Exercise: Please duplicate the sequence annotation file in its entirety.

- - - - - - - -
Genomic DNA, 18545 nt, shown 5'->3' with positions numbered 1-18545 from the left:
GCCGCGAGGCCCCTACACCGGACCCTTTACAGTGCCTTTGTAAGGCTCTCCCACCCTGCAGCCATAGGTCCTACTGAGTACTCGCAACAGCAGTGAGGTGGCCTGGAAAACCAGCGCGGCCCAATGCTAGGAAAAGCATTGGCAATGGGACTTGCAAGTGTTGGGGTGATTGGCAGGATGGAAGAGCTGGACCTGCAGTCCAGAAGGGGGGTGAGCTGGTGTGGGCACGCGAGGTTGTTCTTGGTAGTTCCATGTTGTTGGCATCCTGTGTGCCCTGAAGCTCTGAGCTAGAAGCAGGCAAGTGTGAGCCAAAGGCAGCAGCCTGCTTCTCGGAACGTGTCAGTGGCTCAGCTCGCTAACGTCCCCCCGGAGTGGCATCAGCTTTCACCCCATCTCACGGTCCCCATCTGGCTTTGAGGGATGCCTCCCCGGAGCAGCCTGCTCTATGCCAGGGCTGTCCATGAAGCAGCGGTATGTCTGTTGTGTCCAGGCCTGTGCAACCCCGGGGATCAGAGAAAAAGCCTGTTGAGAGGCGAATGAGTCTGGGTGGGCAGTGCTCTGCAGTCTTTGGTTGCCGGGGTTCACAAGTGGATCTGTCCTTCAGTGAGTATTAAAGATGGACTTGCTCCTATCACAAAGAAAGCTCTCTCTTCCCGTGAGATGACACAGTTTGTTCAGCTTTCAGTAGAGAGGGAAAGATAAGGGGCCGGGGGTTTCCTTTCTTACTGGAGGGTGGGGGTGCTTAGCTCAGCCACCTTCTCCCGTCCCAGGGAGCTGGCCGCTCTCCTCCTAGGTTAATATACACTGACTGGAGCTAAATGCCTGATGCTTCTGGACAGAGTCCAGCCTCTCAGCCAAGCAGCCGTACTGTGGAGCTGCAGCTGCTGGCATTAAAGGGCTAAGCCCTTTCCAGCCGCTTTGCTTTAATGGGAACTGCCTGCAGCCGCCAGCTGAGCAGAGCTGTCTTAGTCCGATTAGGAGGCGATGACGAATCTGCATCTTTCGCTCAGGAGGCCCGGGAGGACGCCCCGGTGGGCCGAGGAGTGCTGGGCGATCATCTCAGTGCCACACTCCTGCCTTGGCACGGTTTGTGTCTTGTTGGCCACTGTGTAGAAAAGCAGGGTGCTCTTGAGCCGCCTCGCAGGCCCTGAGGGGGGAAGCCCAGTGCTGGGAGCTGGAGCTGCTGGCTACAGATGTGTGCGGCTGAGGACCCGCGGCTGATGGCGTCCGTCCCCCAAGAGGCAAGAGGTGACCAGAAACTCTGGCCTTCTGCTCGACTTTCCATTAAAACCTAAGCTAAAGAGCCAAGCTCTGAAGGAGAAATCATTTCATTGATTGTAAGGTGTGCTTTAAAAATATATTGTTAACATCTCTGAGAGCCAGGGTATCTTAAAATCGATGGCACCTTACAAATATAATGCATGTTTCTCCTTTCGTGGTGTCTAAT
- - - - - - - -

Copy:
Genomic DNA, 18545 nt, shown 5'->3' with positions numbered 1-18545 from the left:
GCCGCGAGGCCCCTACACCGGACCCTTTACAGTGCCTTTGTAAGGCTCTCCCACCCTGCAGCCATAGGTCCTACTGAGTACTCGCAACAGCAGTGAGGTGGCCTGGAAAACCAGCGCGGCCCAATGCTAGGAAAAGCATTGGCAATGGGACTTGCAAGTGTTGGGGTGATTGGCAGGATGGAAGAGCTGGACCTGCAGTCCAGAAGGGGGGTGAGCTGGTGTGGGCACGCGAGGTTGTTCTTGGTAGTTCCATGTTGTTGGCATCCTGTGTGCCCTGAAGCTCTGAGCTAGAAGCAGGCAAGTGTGAGCCAAAGGCAGCAGCCTGCTTCTCGGAACGTGTCAGTGGCTCAGCTCGCTAACGTCCCCCCGGAGTGGCATCAGCTTTCACCCCATCTCACGGTCCCCATCTGGCTTTGAGGGATGCCTCCCCGGAGCAGCCTGCTCTATGCCAGGGCTGTCCATGAAGCAGCGGTATGTCTGTTGTGTCCAGGCCTGTGCAACCCCGGGGATCAGAGAAAAAGCCTGTTGAGAGGCGAATGAGTCTGGGTGGGCAGTGCTCTGCAGTCTTTGGTTGCCGGGGTTCACAAGTGGATCTGTCCTTCAGTGAGTATTAAAGATGGACTTGCTCCTATCACAAAGAAAGCTCTCTCTTCCCGTGAGATGACACAGTTTGTTCAGCTTTCAGTAGAGAGGGAAAGATAAGGGGCCGGGGGTTTCCTTTCTTACTGGAGGGTGGGGGTGCTTAGCTCAGCCACCTTCTCCCGTCCCAGGGAGCTGGCCGCTCTCCTCCTAGGTTAATATACACTGACTGGAGCTAAATGCCTGATGCTTCTGGACAGAGTCCAGCCTCTCAGCCAAGCAGCCGTACTGTGGAGCTGCAGCTGCTGGCATTAAAGGGCTAAGCCCTTTCCAGCCGCTTTGCTTTAATGGGAACTGCCTGCAGCCGCCAGCTGAGCAGAGCTGTCTTAGTCCGATTAGGAGGCGATGACGAATCTGCATCTTTCGCTCAGGAGGCCCGGGAGGACGCCCCGGTGGGCCGAGGAGTGCTGGGCGATCATCTCAGTGCCACACTCCTGCCTTGGCACGGTTTGTGTCTTGTTGGCCACTGTGTAGAAAAGCAGGGTGCTCTTGAGCCGCCTCGCAGGCCCTGAGGGGGGAAGCCCAGTGCTGGGAGCTGGAGCTGCTGGCTACAGATGTGTGCGGCTGAGGACCCGCGGCTGATGGCGTCCGTCCCCCAAGAGGCAAGAGGTGACCAGAAACTCTGGCCTTCTGCTCGACTTTCCATTAAAACCTAAGCTAAAGAGCCAAGCTCTGAAGGAGAAATCATTTCATTGATTGTAAGGTGTGCTTTAAAAATATATTGTTAACATCTCTGAGAGCCAGGGTATCTTAAAATCGATGGCACCTTACAAATATAATGCATGTTTCTCCTTTCGTGGTGTCTAAT